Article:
This will finish the Saints’ IR-boomerang itinerary this season. The team already brought Delvin Breaux off IR but did not end up activating him. The team had hoped Zach Strief would be ready to return, but the tackle already underwent surgery that will prevent that from happening.
Kuhn has not played since September. A biceps injury sent him to IR. Once he returns to practice, Kuhn could return to game action for the Saints at any time. The Saints’ employment of fellow fullback Zach Line may make the 35-year-old Kuhn a superfluous addition, but Katzenstein notes (on Twitter) this made the most sense for a second IR-return choice.
The Saints, though, released Kuhn twice this season only to re-sign him shortly after each of those transactions processed. He’s played in 15 postseason games as a member of the Packers.
September 28th, 2017 at 4:15pm CST by Sam Robinson
John Kuhn‘s September of transactions saw the latest chapter reveal itself Thursday, and the veteran fullback’s time with the team took a bad turn.
The Saints placed Kuhn on IR because of a biceps injury Ian Rapoport of NFL.com refers to as “potentially serious” (Twitter link). Josh Katzenstein of NOLA.com tweets Kuhn likely tore a biceps muscle during practice this week.
Kuhn, who re-signed with the franchise again on Monday, looks like he will be out for the season. The Saints used his roster spot to officially activate Willie Snead, who is set to return after serving a three-game suspension.
The 35-year-old Kuhn played in two Saints games this season after suiting up for all 16 in 2016. New Orleans released the blocking back twice this month but re-signed him soon after.
Snead returns after a suspension for a violation of the league’s personal conduct policy. The third-year wideout has been a consistent part of New Orleans’ offense since debuting in 2015.
September 25th, 2017 at 1:23pm CST by Zachary Links
The Saints have re-signed John Kuhn, as Nick Underhill of The Advocate tweets. The fullback has yo-yo’d on and off the roster over the past few weeks.
The Saints released Kuhn after roster cutdowns in early September. On Sept. 6, Kuhn was re-signed, but he was cut again on Sept. 21. Now, he’s back with the team in advance of their game in London on Sunday against the Dolphins.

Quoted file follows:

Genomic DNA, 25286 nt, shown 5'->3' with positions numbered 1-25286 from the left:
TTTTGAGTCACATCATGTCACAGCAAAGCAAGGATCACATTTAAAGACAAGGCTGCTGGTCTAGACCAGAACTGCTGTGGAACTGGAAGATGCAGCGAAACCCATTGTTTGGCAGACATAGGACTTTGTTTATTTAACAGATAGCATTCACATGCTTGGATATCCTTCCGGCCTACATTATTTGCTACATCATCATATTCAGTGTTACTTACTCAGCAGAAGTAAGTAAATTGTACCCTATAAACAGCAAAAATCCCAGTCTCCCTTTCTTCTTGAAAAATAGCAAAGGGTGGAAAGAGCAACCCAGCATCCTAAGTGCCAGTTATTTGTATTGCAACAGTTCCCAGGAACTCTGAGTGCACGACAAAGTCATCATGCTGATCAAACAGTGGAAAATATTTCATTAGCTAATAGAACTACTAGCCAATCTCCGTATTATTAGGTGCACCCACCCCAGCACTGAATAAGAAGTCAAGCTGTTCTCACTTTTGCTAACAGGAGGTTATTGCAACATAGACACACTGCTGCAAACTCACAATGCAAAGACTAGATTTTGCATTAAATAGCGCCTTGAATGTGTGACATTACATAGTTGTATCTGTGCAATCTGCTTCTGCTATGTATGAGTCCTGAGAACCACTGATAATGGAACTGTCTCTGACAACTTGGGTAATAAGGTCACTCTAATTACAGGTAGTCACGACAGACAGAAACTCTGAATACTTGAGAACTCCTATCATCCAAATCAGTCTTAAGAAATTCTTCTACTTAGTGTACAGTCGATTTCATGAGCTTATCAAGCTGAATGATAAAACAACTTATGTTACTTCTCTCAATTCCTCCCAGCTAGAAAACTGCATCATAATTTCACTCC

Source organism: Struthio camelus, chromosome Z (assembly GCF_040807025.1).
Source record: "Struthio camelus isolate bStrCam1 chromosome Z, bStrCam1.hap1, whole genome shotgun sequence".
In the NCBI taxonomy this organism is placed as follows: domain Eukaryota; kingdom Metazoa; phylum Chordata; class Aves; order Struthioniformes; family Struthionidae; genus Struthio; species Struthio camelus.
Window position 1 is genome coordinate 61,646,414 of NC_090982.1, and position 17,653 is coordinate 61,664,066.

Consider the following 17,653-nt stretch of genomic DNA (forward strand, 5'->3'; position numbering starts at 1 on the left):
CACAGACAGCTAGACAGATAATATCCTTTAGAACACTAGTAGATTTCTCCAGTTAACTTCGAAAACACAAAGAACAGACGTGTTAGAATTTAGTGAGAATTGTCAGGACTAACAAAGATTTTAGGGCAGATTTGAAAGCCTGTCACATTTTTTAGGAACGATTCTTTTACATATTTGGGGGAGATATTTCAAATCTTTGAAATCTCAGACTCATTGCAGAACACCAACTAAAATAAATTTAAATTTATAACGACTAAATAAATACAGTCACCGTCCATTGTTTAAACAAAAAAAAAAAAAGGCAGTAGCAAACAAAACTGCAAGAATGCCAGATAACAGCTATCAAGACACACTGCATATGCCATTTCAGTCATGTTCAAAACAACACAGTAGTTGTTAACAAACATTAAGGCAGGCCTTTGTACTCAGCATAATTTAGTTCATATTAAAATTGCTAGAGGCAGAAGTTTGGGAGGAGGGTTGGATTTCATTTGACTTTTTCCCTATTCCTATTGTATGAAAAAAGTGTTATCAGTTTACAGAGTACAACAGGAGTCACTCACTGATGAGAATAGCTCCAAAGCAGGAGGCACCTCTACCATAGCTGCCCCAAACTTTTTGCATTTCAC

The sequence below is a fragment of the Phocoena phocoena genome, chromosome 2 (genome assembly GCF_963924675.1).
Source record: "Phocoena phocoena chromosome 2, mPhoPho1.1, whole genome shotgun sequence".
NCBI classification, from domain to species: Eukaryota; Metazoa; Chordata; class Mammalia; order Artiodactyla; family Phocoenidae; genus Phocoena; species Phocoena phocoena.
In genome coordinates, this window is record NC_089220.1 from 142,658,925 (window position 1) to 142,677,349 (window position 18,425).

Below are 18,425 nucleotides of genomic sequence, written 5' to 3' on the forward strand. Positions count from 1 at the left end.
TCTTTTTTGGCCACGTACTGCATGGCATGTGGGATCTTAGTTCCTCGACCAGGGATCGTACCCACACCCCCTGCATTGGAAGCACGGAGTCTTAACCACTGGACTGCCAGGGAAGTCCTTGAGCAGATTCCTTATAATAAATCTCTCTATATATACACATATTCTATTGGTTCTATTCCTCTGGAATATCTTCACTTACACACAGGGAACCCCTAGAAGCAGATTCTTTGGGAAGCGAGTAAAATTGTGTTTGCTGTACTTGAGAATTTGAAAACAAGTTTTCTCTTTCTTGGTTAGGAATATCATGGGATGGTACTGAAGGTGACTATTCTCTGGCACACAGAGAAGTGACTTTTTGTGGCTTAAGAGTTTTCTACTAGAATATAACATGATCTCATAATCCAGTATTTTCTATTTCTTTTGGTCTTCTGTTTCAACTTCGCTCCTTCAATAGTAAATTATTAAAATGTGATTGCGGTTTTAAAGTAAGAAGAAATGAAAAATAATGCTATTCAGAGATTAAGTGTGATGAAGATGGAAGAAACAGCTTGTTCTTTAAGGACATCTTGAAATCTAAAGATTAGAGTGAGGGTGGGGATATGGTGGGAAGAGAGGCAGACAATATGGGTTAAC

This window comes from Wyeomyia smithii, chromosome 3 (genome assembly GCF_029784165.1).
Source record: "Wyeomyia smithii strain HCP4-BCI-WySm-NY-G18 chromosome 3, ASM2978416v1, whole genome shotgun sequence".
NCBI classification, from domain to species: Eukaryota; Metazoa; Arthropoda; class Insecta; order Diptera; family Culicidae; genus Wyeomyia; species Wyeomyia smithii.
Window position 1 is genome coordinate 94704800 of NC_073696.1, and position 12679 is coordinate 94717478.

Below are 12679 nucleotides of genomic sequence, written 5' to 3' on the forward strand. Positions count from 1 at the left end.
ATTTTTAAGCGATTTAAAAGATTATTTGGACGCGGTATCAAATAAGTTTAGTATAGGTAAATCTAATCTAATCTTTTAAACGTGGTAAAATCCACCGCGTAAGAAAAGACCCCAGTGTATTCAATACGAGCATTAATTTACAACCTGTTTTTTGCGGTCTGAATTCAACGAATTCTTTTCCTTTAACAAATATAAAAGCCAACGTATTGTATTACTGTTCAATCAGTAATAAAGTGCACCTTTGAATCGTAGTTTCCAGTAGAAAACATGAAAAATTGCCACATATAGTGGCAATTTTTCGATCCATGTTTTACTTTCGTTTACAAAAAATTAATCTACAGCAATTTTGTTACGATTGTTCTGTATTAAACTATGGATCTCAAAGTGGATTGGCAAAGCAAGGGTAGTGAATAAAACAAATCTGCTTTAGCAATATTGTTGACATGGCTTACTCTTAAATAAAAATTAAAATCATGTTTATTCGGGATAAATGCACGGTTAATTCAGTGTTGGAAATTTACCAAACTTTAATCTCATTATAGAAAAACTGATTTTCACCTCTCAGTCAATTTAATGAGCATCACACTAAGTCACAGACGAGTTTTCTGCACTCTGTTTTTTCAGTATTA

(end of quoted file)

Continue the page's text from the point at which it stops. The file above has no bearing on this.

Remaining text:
Kuhn was with the Saints in Charlotte for Sunday’s game against the Panthers, so it was expected that he would be back with the team before long. If the Saints want to do some more roster jockeying, this might not be the last time they add/drop the 35-year-old this year.
The Saints dropped Kuhn from the roster after roster cutdowns took place on Sept. 2. On Sept. 6, Kuhn was re-signed only to get another pink slip two weeks later.
Kuhn, 35, has made a name for himself as a tough, durable fullback. However, not every team in the league employs a lead blocker, so employment opportunities for Kuhn are somewhat limited. If history is any indication, he might be back on the Saints’ roster before long.
Last year, Kuhn graded out as Pro Football Focus’ ninth-best fullback. The veteran’s 79.7 score was roughly in line with his career average. In addition to blocking, he also got some touches including four rushing touchdowns and 16 catches for 70 yards and one passing TD.
John Kuhn‘s latest free agency stay didn’t last long. Three days after cutting the veteran fullback, the Saints agreed to re-sign him, Josh Katzenstein of NOLA.com reports (on Twitter).
The Saints parted with both Kuhn and Zach Line after the preseason, leaving them without a fullback. But that setup turned out to be temporary. Kuhn is in line to play a second season with the Saints after playing the previous nine slates with the Packers.
When the Saints cut Kuhn on Sunday, Mike Triplett of ESPN.com suggested it could be a brief separation. That turned out to be the case. Kuhn played on roughly a quarter of New Orleans’ offensive snaps last season.
The 34-year-old Kuhn is no stranger to year-to-year arrangements. He played the past three seasons under those terms, agreeing to one-year deals with the Packers in 2014 and ’15 and signing a one-season pact with the Saints in August 2016.
September 3rd, 2017 at 4:04pm CST by Dallas Robinson
Listed below are the Sunday roster moves for the four NFC South teams. Following the 53-man roster cutdown deadline yesterday, many teams will make slight tweaks to their rosters, claiming players off waivers or signing guys who clear waivers. Those transactions for the Falcons, Panthers, Saints, and Buccaneers are noted below.
Additionally, as of 12:00pm CT today, teams can begin constructing their 10-man practice squads. You can check out our glossary entry on practice squads to brush up on those changes, as well as all the other guidelines that govern the 10-man units, whose players practice with the team but aren’t eligible to suit up on Sundays.
Here are Sunday’s NFC South transactions, which will continue to be updated throughout the day: